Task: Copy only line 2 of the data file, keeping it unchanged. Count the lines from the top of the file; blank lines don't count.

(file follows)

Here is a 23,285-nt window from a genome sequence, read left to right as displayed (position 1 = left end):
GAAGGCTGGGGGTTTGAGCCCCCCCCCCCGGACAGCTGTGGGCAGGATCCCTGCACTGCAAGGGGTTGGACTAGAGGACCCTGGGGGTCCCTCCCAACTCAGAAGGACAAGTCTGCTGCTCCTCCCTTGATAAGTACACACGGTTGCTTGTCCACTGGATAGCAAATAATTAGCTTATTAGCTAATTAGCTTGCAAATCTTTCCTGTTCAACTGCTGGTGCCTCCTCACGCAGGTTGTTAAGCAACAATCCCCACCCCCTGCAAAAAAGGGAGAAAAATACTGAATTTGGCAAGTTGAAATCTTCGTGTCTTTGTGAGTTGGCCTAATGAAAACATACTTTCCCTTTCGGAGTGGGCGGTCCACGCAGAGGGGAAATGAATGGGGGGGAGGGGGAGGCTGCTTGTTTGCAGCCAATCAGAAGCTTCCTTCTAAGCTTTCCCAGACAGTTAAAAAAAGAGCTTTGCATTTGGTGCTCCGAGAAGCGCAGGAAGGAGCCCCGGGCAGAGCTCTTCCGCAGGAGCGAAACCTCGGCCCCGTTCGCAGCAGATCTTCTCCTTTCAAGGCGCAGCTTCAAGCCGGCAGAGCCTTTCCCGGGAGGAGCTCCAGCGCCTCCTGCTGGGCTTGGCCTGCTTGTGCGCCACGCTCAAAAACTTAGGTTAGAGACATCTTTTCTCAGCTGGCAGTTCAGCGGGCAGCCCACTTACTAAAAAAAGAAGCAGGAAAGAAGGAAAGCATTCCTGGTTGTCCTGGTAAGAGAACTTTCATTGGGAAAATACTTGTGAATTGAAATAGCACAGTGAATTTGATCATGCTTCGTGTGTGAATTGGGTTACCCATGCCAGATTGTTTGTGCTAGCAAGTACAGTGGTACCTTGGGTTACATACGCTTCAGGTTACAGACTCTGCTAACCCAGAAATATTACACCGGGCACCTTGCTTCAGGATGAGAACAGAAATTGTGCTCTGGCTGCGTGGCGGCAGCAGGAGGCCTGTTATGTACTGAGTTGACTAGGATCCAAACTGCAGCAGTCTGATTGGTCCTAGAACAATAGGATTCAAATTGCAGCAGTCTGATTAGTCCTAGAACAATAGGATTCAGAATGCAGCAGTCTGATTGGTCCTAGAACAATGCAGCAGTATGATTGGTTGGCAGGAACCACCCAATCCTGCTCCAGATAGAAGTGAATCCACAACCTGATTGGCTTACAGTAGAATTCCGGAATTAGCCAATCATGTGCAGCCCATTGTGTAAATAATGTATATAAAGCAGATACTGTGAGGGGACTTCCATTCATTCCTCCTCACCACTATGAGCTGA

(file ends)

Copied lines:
GAAGGCTGGGGGTTTGAGCCCCCCCCCCCGGACAGCTGTGGGCAGGATCCCTGCACTGCAAGGGGTTGGACTAGAGGACCCTGGGGGTCCCTCCCAACTCAGAAGGACAAGTCTGCTGCTCCTCCCTTGATAAGTACACACGGTTGCTTGTCCACTGGATAGCAAATAATTAGCTTATTAGCTAATTAGCTTGCAAATCTTTCCTGTTCAACTGCTGGTGCCTCCTCACGCAGGTTGTTAAGCAACAATCCCCACCCCCTGCAAAAAAGGGAGAAAAATACTGAATTTGGCAAGTTGAAATCTTCGTGTCTTTGTGAGTTGGCCTAATGAAAACATACTTTCCCTTTCGGAGTGGGCGGTCCACGCAGAGGGGAAATGAATGGGGGGGAGGGGGAGGCTGCTTGTTTGCAGCCAATCAGAAGCTTCCTTCTAAGCTTTCCCAGACAGTTAAAAAAAGAGCTTTGCATTTGGTGCTCCGAGAAGCGCAGGAAGGAGCCCCGGGCAGAGCTCTTCCGCAGGAGCGAAACCTCGGCCCCGTTCGCAGCAGATCTTCTCCTTTCAAGGCGCAGCTTCAAGCCGGCAGAGCCTTTCCCGGGAGGAGCTCCAGCGCCTCCTGCTGGGCTTGGCCTGCTTGTGCGCCACGCTCAAAAACTTAGGTTAGAGACATCTTTTCTCAGCTGGCAGTTCAGCGGGCAGCCCACTTACTAAAAAAAGAAGCAGGAAAGAAGGAAAGCATTCCTGGTTGTCCTGGTAAGAGAACTTTCATTGGGAAAATACTTGTGAATTGAAATAGCACAGTGAATTTGATCATGCTTCGTGTGTGAATTGGGTTACCCATGCCAGATTGTTTGTGCTAGCAAGTACAGTGGTACCTTGGGTTACATACGCTTCAGGTTACAGACTCTGCTAACCCAGAAATATTACACCGGGCACCTTGCTTCAGGATGAGAACAGAAATTGTGCTCTGGCTGCGTGGCGGCAGCAGGAGGCCTGTTATGTACTGAGTTGACTAGGATCCAAACTGCAGCAGTCTGATTGGTCCTAGAACAATAGGATTCAAATTGCAGCAGTCTGATTAGTCCTAGAACAATAGGATTCAGAATGCAGCAGTCTGATTGGTCCTAGAACAATGCAGCAGTATGATTGGTTGGCAGGAACCACCCAATCCTGCTCCAGATAGAAGTGAATCCACAACCTGATTGGCTTACAGTAGAATTCCGGAATTAGCCAATCATGTGCAGCCCATTGTGTAAATAATGTATATAAAGCAGATACTGTGAGGGGACTTCCATTCATTCCTCCTCACCACTATGAGCTGA